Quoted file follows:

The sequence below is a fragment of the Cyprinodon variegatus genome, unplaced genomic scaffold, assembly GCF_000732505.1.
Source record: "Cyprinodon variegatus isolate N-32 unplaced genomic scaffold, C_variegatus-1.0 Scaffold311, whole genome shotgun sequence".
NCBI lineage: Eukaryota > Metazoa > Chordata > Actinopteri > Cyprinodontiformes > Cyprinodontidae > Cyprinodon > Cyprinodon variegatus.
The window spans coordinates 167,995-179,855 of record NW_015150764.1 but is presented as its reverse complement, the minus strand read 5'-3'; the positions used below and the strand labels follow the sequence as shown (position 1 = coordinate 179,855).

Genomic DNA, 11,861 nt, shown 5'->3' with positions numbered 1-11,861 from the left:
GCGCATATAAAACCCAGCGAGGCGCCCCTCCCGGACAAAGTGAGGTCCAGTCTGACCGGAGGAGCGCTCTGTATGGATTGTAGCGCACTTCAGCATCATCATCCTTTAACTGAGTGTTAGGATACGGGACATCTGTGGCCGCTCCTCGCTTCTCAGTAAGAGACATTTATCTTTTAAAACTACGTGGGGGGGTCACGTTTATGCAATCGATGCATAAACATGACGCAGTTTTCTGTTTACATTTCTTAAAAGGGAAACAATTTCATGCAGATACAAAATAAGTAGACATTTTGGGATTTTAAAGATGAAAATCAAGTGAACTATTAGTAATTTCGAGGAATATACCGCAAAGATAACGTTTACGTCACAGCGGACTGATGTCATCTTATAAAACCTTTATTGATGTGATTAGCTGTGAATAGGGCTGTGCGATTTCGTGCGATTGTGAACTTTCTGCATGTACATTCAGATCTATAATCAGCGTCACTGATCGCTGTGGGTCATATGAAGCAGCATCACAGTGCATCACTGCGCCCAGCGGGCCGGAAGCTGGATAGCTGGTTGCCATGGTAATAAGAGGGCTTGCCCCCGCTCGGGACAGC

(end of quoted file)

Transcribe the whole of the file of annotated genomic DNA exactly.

The sequence below is a fragment of the Cyprinodon variegatus genome, unplaced genomic scaffold, assembly GCF_000732505.1.
Source record: "Cyprinodon variegatus isolate N-32 unplaced genomic scaffold, C_variegatus-1.0 Scaffold311, whole genome shotgun sequence".
NCBI lineage: Eukaryota > Metazoa > Chordata > Actinopteri > Cyprinodontiformes > Cyprinodontidae > Cyprinodon > Cyprinodon variegatus.
The window spans coordinates 167,995-179,855 of record NW_015150764.1 but is presented as its reverse complement, the minus strand read 5'-3'; the positions used below and the strand labels follow the sequence as shown (position 1 = coordinate 179,855).

Genomic DNA, 11,861 nt, shown 5'->3' with positions numbered 1-11,861 from the left:
GCGCATATAAAACCCAGCGAGGCGCCCCTCCCGGACAAAGTGAGGTCCAGTCTGACCGGAGGAGCGCTCTGTATGGATTGTAGCGCACTTCAGCATCATCATCCTTTAACTGAGTGTTAGGATACGGGACATCTGTGGCCGCTCCTCGCTTCTCAGTAAGAGACATTTATCTTTTAAAACTACGTGGGGGGGTCACGTTTATGCAATCGATGCATAAACATGACGCAGTTTTCTGTTTACATTTCTTAAAAGGGAAACAATTTCATGCAGATACAAAATAAGTAGACATTTTGGGATTTTAAAGATGAAAATCAAGTGAACTATTAGTAATTTCGAGGAATATACCGCAAAGATAACGTTTACGTCACAGCGGACTGATGTCATCTTATAAAACCTTTATTGATGTGATTAGCTGTGAATAGGGCTGTGCGATTTCGTGCGATTGTGAACTTTCTGCATGTACATTCAGATCTATAATCAGCGTCACTGATCGCTGTGGGTCATATGAAGCAGCATCACAGTGCATCACTGCGCCCAGCGGGCCGGAAGCTGGATAGCTGGTTGCCATGGTAATAAGAGGGCTTGCCCCCGCTCGGGACAGC